The perception of poverty and hunger tends to focus on a small child in a Third World country with a bloated midsection, crying into the camera lens.
“It is your neighbor, it is the person that sits in the pew next to you (in church), that is well-kept, looks fine. Everything is OK, I’m OK, you’re OK, but everything is not OK,” says Marliyn Porcher, a Lowcountry resident and the mother of former NFL player Robert Porcher.
Porcher is a founding member of the Professional Football Player’s Mothers Association, which has partnered with Campbell’s Chunky/NFL Tackling Hunger and Feeding America. In all, 35 moms of current and former NFL athletes will be participating in the program to “tackle hunger” through December 31. Local resident Dolores Gray, mother of Indianapolis Colts quarterback Quinn Gray (who started his career in Jacksonville), is also part of the local effort.
In 2003 Porcher was voted one of the 10 Most Valuable Moms in the NFL. With that honor, Chunky donated 1,800 cans of soup to the Lowcountry Food Bank. For this year’s promotion Campbell’s will donate 500 more cans of soup to the food bank, and the moms will be working to pull in their own donations.
The three mothers who generate the most donations for their local food banks receive a trip to Tampa, Fla., during the week of Super Bowl XLIII to take part in Campbell’s Chunky/NFL Tackling Hunger’s “soup-er donation” of one million cans of soup.
But Tackling Hunger’s collective efforts won’t end hunger in the United States — the problem is obviously too big. According to the United States Department of Agriculture, hunger affects 37.3 million Americans, a “staggering” statistic, says Porcher, especially when you consider the U.S. is the world’s wealthiest nation. But program organizers hope to heighten awareness, both in local communities and across the country, while suspending the pangs of hunger — at least temporarily.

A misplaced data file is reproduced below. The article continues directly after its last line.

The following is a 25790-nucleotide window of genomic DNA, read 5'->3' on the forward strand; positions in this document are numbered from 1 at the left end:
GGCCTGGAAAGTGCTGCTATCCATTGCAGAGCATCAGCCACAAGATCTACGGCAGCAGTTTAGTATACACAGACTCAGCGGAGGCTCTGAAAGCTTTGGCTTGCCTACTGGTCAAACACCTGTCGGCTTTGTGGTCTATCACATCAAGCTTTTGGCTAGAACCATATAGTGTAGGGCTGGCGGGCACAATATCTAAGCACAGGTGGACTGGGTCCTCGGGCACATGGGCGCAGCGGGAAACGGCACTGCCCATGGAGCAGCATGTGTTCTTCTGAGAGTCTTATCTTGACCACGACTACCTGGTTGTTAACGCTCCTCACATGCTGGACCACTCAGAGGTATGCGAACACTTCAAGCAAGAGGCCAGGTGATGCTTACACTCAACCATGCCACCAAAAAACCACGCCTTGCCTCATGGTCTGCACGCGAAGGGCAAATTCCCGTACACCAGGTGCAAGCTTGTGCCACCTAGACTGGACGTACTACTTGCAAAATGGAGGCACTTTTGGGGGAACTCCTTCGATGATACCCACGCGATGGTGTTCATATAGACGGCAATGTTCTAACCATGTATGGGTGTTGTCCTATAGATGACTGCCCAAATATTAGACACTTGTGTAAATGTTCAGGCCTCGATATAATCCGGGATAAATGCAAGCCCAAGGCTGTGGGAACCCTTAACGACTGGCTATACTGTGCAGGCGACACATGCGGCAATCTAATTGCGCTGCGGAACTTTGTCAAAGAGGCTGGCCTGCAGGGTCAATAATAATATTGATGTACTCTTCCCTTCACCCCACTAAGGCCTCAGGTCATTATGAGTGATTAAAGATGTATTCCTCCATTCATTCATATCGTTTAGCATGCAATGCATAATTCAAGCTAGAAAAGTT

The Lowcountry Food Bank, Porcher and Gray’s local partner, reports 28 percent of Lowcountry families with single mothers are living in poverty, 23 percent of children in the Lowcountry live in poverty, and another 17 percent of senior citizens live in poverty. As a result they have to depend on food banks to sustain themselves.
Porcher has seen first-hand how otherwise “vibrant and alive” people are suffering from hunger and poverty. “It goes back to the old adage that you can’t judge a book by its cover,” she says.
The face of hunger breaks her heart. Its face is that of strangers. Outwardly, there are no noticeable symptoms. It’s more subtle than the shocking images of starvation or homelessness and is often the result of economics. The traditional face of a poor person in the U.S. is a single parent who works full time, but still can’t afford to pay for food, rent, child care, medical bills, and the cost of a car to travel to work. Those circumstances usually result in unhealthy food choices and, sometimes, no food at all.
The donation drive is a twist for Porcher. Her son, Robert, played 13 NFL seasons (and also played for the Wando Warriors), but he never played in a Super Bowl. Now that he’s retired, Marilyn Porcher is the one with the Super Bowl shot this season.
“He (Robert) always said he wasn’t going to go unless his team got to. Unfortunately, his team never got there,” she says. “But I don’t need to go to a Super Bowl. I just need to make sure people get fed.”
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